The riverside in Dadaocheng is great for strolling or cycling, while in recent years a little collection of food trucks and bars at Pier 5 has become a popular new spot for a sundowner.
See my complete guide to Dadaocheng and Dihua Street!
33. Da An (大安區)
If Ximending is for teenagers and tourists and Dadaocheng attracts history and culture lovers, Da An is where students go to party or chill in artsy cafés. The district is home to three major universities, including NTU, Taiwan’s top university, as well as Shi Da and Tonghua Night Markets (see #36 below).
64-acre Da An Forest Park is Taipei’s answer to Central Park in New York. For a great walking tour, start at Dongmen MRT station (where you can also find the original branch of Din Tai Feng, Taipei’s most famous restaurant—pre-order your meal online here). Walk down Yong Kang street, famous for its beef noodle shops, tea houses, and the supposed birthplace of mango shaved ice (see #44 below). You can also try this Yongkang Street Food Tour guided by a local expert.
Continue south past Jinhua street (金華街) and you’ll enter a gorgeous neighborhood (around Qingtian Street and the numerous lanes around it) of wooden Japanese-era homes at varying states of decay or repair that once housed professors at NTU when it was a Japanese university. A good example is Qingtian 76, which has been converted into a restaurant, while several other atmospheric cafés and teahouses can also be found. The neighborhood is also home to an unusually high concentration of religious buildings, including the Taipei Grand Mosque and Taipei Taiwan Temple (an LDS church).
Nearby, Wistaria is the city’s most famous historical tea house, where academics, political dissidents, and artists once met in secret. See more information in my guide to Taiwanese tea.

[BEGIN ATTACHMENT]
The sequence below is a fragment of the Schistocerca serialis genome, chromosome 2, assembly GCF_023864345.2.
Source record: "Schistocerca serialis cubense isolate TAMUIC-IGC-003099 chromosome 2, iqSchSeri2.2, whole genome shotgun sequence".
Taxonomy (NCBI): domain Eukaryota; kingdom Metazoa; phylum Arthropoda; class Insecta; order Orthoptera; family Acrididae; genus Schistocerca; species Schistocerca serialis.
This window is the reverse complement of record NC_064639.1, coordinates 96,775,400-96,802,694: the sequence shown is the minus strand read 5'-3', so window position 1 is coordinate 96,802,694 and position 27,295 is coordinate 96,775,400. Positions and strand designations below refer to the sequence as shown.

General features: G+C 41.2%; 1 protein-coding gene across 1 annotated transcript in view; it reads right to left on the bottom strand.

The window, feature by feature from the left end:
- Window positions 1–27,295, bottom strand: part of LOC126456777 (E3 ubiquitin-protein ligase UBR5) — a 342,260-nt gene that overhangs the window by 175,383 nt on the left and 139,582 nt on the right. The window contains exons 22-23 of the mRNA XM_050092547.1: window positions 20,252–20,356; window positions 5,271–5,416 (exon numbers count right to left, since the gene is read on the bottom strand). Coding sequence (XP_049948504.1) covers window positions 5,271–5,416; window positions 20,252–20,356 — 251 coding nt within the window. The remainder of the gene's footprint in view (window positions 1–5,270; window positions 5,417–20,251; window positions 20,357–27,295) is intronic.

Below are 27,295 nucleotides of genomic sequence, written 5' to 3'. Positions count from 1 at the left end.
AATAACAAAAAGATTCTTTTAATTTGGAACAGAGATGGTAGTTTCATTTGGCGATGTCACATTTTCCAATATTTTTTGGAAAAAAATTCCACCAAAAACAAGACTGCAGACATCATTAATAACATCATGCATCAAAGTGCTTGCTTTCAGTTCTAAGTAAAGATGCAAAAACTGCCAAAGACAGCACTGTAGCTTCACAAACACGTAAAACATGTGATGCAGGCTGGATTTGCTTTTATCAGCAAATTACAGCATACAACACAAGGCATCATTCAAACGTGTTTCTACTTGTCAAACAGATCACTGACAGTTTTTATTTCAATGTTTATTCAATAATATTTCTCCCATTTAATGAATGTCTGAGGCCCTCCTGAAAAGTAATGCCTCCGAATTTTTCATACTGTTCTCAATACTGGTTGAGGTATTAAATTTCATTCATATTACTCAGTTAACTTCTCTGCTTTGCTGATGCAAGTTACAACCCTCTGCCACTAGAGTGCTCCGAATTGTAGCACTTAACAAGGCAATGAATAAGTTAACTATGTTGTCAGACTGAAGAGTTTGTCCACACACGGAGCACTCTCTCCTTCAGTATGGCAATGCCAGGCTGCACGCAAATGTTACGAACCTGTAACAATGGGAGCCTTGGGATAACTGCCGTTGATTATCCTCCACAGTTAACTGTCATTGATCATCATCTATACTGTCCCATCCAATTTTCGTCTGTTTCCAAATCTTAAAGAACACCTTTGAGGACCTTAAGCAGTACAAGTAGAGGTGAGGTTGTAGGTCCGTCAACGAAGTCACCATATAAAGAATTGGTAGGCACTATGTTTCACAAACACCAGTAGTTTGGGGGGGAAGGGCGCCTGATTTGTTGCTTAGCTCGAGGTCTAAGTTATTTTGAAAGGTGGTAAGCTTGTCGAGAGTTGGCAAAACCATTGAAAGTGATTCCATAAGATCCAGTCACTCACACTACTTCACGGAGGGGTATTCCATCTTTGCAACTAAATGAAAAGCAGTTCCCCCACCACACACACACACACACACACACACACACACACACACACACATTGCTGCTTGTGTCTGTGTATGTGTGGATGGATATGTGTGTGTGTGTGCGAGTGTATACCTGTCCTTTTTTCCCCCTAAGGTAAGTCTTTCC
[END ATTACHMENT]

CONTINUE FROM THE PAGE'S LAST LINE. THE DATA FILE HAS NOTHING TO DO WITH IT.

34. Dong Qu (Eastern District or 東區)
Stretching from Taipei Main Station to the eastern reaches of Taipei City, Zhongxiao East Road is one of Taipei’s main boulevards and connects the older districts of the city with the newer and glitzier east side. The blue MRT line runs directly under the street.
The section between Zhongxiao Xinsheng MRT station and Sun Yat-sen Memorial Hall, including all the small lanes running off from it, is often referred to by locals as Dong Qu or “Eastern District,” and is arguably Taipei’s liveliest and most fashionable area.
Zhongxiao East road is lined with outrageously expensive boutiques, and most pedestrians are dressed to the nines as they window shop. Here you’ll also find some of the city’s biggest night clubs, best craft beer and cocktail bars, and especially in the narrow lanes leading away from the main roads, a mind-boggling concentration and array of amazing restaurants.
You could dine in a different spot every night in this area for years and never run out of new places to try. Japanese, hot pot, BBQ, and Korean are especially common, but you can find anything and everything there.
35. Danshui (淡水區)
If a more laid-back, seaside vibe is your thing, then catch the red MRT line to the northernmost stop, Danshui (or Tamsui). This district of New Taipei City lies at the point where the Danshui river meets the sea.
Just outside the MRT, start by strolling the Danshui riverside promenade, a daytime and nighttime market. From here you can catch a river ferry to Fisherman’s Wharf, famous for sunsets from Lover’s Bridge, or to Bali, a town with a similar promenade on the other side of the river.
Just past the end of the Riverside Promenade, Fort San Domingo dates all the way back to 1637, when the Spanish occupied the north coast of Taiwan. It’s a picturesque building that makes a good backdrop for photos, along with the Former British Residence next door.
Danshui is also the gateway to the beaches of the north coast. Form outside the MRT station, you can catch buses to great beaches such as Qianshui Wan (淺水灣) and Baisha Wan (白沙灣).
Top Taipei Food Experiences